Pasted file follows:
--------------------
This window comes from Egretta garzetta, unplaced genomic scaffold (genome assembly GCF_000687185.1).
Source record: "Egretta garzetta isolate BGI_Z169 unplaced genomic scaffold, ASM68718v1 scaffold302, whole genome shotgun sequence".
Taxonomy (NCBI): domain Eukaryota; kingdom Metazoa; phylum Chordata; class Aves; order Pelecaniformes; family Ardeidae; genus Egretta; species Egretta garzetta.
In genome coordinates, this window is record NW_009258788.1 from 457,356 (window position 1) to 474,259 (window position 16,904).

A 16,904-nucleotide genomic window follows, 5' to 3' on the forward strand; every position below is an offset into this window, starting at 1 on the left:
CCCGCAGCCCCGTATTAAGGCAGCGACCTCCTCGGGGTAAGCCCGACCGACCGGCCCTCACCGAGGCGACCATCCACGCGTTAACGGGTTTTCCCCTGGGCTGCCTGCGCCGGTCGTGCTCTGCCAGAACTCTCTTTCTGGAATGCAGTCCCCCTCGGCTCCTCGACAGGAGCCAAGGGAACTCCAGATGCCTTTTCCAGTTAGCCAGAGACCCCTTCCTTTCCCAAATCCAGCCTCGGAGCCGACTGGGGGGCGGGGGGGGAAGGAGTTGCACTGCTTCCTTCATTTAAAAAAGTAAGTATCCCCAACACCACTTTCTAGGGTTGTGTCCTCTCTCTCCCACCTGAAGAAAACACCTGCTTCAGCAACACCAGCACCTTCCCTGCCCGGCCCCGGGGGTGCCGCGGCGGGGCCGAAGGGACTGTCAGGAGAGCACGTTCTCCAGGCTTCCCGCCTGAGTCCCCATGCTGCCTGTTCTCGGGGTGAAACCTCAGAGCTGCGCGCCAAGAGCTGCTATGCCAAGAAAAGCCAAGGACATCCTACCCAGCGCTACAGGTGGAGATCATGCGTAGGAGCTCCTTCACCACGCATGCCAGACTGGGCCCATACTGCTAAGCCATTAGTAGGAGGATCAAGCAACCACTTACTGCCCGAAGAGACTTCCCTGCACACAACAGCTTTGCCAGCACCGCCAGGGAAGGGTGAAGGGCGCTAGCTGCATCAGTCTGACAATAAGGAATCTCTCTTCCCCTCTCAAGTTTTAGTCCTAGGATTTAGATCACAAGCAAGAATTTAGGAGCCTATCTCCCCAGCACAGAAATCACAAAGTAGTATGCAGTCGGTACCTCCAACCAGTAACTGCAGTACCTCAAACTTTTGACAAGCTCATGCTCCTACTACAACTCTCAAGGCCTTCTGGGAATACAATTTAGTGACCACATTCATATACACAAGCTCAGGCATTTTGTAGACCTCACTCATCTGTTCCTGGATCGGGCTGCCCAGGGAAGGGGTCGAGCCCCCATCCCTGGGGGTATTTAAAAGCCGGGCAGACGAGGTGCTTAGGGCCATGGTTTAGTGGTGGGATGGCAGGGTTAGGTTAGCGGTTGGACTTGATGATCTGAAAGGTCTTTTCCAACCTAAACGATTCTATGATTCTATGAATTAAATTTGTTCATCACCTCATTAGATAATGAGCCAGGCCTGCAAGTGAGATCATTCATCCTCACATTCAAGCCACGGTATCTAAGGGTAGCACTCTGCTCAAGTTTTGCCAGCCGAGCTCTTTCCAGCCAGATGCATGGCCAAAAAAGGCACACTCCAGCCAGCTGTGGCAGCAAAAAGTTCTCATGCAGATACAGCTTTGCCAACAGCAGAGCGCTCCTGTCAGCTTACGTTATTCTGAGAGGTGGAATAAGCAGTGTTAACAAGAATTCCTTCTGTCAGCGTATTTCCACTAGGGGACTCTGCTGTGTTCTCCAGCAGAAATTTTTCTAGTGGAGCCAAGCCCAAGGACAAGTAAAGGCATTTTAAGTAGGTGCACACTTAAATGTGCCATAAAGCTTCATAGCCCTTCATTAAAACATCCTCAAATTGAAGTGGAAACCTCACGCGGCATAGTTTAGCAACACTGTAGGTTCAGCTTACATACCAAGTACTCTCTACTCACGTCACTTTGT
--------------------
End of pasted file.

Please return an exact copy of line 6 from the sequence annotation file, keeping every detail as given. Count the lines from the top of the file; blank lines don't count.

CCCGCAGCCCCGTATTAAGGCAGCGACCTCCTCGGGGTAAGCCCGACCGACCGGCCCTCACCGAGGCGACCATCCACGCGTTAACGGGTTTTCCCCTGGGCTGCCTGCGCCGGTCGTGCTCTGCCAGAACTCTCTTTCTGGAATGCAGTCCCCCTCGGCTCCTCGACAGGAGCCAAGGGAACTCCAGATGCCTTTTCCAGTTAGCCAGAGACCCCTTCCTTTCCCAAATCCAGCCTCGGAGCCGACTGGGGGGCGGGGGGGGAAGGAGTTGCACTGCTTCCTTCATTTAAAAAAGTAAGTATCCCCAACACCACTTTCTAGGGTTGTGTCCTCTCTCTCCCACCTGAAGAAAACACCTGCTTCAGCAACACCAGCACCTTCCCTGCCCGGCCCCGGGGGTGCCGCGGCGGGGCCGAAGGGACTGTCAGGAGAGCACGTTCTCCAGGCTTCCCGCCTGAGTCCCCATGCTGCCTGTTCTCGGGGTGAAACCTCAGAGCTGCGCGCCAAGAGCTGCTATGCCAAGAAAAGCCAAGGACATCCTACCCAGCGCTACAGGTGGAGATCATGCGTAGGAGCTCCTTCACCACGCATGCCAGACTGGGCCCATACTGCTAAGCCATTAGTAGGAGGATCAAGCAACCACTTACTGCCCGAAGAGACTTCCCTGCACACAACAGCTTTGCCAGCACCGCCAGGGAAGGGTGAAGGGCGCTAGCTGCATCAGTCTGACAATAAGGAATCTCTCTTCCCCTCTCAAGTTTTAGTCCTAGGATTTAGATCACAAGCAAGAATTTAGGAGCCTATCTCCCCAGCACAGAAATCACAAAGTAGTATGCAGTCGGTACCTCCAACCAGTAACTGCAGTACCTCAAACTTTTGACAAGCTCATGCTCCTACTACAACTCTCAAGGCCTTCTGGGAATACAATTTAGTGACCACATTCATATACACAAGCTCAGGCATTTTGTAGACCTCACTCATCTGTTCCTGGATCGGGCTGCCCAGGGAAGGGGTCGAGCCCCCATCCCTGGGGGTATTTAAAAGCCGGGCAGACGAGGTGCTTAGGGCCATGGTTTAGTGGTGGGATGGCAGGGTTAGGTTAGCGGTTGGACTTGATGATCTGAAAGGTCTTTTCCAACCTAAACGATTCTATGATTCTATGAATTAAATTTGTTCATCACCTCATTAGATAATGAGCCAGGCCTGCAAGTGAGATCATTCATCCTCACATTCAAGCCACGGTATCTAAGGGTAGCACTCTGCTCAAGTTTTGCCAGCCGAGCTCTTTCCAGCCAGATGCATGGCCAAAAAAGGCACACTCCAGCCAGCTGTGGCAGCAAAAAGTTCTCATGCAGATACAGCTTTGCCAACAGCAGAGCGCTCCTGTCAGCTTACGTTATTCTGAGAGGTGGAATAAGCAGTGTTAACAAGAATTCCTTCTGTCAGCGTATTTCCACTAGGGGACTCTGCTGTGTTCTCCAGCAGAAATTTTTCTAGTGGAGCCAAGCCCAAGGACAAGTAAAGGCATTTTAAGTAGGTGCACACTTAAATGTGCCATAAAGCTTCATAGCCCTTCATTAAAACATCCTCAAATTGAAGTGGAAACCTCACGCGGCATAGTTTAGCAACACTGTAGGTTCAGCTTACATACCAAGTACTCTCTACTCACGTCACTTTGT